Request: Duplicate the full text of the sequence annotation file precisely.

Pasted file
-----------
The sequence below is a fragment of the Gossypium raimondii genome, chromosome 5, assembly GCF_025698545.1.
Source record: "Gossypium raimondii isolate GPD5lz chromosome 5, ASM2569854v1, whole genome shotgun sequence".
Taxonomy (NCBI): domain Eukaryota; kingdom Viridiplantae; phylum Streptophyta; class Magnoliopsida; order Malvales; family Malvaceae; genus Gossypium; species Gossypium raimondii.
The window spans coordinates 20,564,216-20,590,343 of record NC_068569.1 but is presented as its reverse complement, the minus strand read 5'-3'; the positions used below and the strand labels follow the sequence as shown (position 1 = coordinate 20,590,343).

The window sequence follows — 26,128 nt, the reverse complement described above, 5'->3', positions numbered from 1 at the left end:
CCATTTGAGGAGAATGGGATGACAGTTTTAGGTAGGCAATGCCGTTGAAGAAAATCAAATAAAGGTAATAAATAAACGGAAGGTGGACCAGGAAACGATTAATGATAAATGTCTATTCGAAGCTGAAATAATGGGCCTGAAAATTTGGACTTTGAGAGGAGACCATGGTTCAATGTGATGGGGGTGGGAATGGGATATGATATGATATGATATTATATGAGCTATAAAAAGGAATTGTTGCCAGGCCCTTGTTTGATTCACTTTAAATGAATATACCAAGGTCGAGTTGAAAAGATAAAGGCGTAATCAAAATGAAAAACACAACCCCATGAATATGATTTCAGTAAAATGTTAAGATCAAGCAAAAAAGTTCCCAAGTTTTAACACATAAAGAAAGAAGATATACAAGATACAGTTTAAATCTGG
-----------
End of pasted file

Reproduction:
The sequence below is a fragment of the Gossypium raimondii genome, chromosome 5, assembly GCF_025698545.1.
Source record: "Gossypium raimondii isolate GPD5lz chromosome 5, ASM2569854v1, whole genome shotgun sequence".
Taxonomy (NCBI): domain Eukaryota; kingdom Viridiplantae; phylum Streptophyta; class Magnoliopsida; order Malvales; family Malvaceae; genus Gossypium; species Gossypium raimondii.
The window spans coordinates 20,564,216-20,590,343 of record NC_068569.1 but is presented as its reverse complement, the minus strand read 5'-3'; the positions used below and the strand labels follow the sequence as shown (position 1 = coordinate 20,590,343).

The window sequence follows — 26,128 nt, the reverse complement described above, 5'->3', positions numbered from 1 at the left end:
CCATTTGAGGAGAATGGGATGACAGTTTTAGGTAGGCAATGCCGTTGAAGAAAATCAAATAAAGGTAATAAATAAACGGAAGGTGGACCAGGAAACGATTAATGATAAATGTCTATTCGAAGCTGAAATAATGGGCCTGAAAATTTGGACTTTGAGAGGAGACCATGGTTCAATGTGATGGGGGTGGGAATGGGATATGATATGATATGATATTATATGAGCTATAAAAAGGAATTGTTGCCAGGCCCTTGTTTGATTCACTTTAAATGAATATACCAAGGTCGAGTTGAAAAGATAAAGGCGTAATCAAAATGAAAAACACAACCCCATGAATATGATTTCAGTAAAATGTTAAGATCAAGCAAAAAAGTTCCCAAGTTTTAACACATAAAGAAAGAAGATATACAAGATACAGTTTAAATCTGG